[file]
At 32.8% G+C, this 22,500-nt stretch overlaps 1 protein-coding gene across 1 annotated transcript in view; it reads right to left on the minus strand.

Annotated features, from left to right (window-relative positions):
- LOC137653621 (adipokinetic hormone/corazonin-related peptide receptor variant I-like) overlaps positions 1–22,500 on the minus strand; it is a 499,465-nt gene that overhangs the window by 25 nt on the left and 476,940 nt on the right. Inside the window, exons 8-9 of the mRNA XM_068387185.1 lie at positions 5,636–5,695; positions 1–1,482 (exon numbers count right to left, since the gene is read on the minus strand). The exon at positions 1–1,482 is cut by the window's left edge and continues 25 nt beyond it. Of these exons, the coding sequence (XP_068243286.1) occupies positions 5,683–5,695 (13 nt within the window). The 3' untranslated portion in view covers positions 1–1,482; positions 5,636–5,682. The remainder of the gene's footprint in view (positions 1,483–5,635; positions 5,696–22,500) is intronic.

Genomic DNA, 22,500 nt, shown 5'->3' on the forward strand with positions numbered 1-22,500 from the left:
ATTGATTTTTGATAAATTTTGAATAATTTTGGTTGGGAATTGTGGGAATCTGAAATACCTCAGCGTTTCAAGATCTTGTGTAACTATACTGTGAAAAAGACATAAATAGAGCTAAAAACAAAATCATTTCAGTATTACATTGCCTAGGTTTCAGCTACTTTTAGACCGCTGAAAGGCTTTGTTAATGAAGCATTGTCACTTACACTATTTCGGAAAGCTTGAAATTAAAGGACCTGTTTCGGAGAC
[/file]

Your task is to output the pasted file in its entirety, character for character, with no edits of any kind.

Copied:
At 32.8% G+C, this 22,500-nt stretch overlaps 1 protein-coding gene across 1 annotated transcript in view; it reads right to left on the minus strand.

Annotated features, from left to right (window-relative positions):
- LOC137653621 (adipokinetic hormone/corazonin-related peptide receptor variant I-like) overlaps positions 1–22,500 on the minus strand; it is a 499,465-nt gene that overhangs the window by 25 nt on the left and 476,940 nt on the right. Inside the window, exons 8-9 of the mRNA XM_068387185.1 lie at positions 5,636–5,695; positions 1–1,482 (exon numbers count right to left, since the gene is read on the minus strand). The exon at positions 1–1,482 is cut by the window's left edge and continues 25 nt beyond it. Of these exons, the coding sequence (XP_068243286.1) occupies positions 5,683–5,695 (13 nt within the window). The 3' untranslated portion in view covers positions 1–1,482; positions 5,636–5,682. The remainder of the gene's footprint in view (positions 1,483–5,635; positions 5,696–22,500) is intronic.

Genomic DNA, 22,500 nt, shown 5'->3' on the forward strand with positions numbered 1-22,500 from the left:
ATTGATTTTTGATAAATTTTGAATAATTTTGGTTGGGAATTGTGGGAATCTGAAATACCTCAGCGTTTCAAGATCTTGTGTAACTATACTGTGAAAAAGACATAAATAGAGCTAAAAACAAAATCATTTCAGTATTACATTGCCTAGGTTTCAGCTACTTTTAGACCGCTGAAAGGCTTTGTTAATGAAGCATTGTCACTTACACTATTTCGGAAAGCTTGAAATTAAAGGACCTGTTTCGGAGAC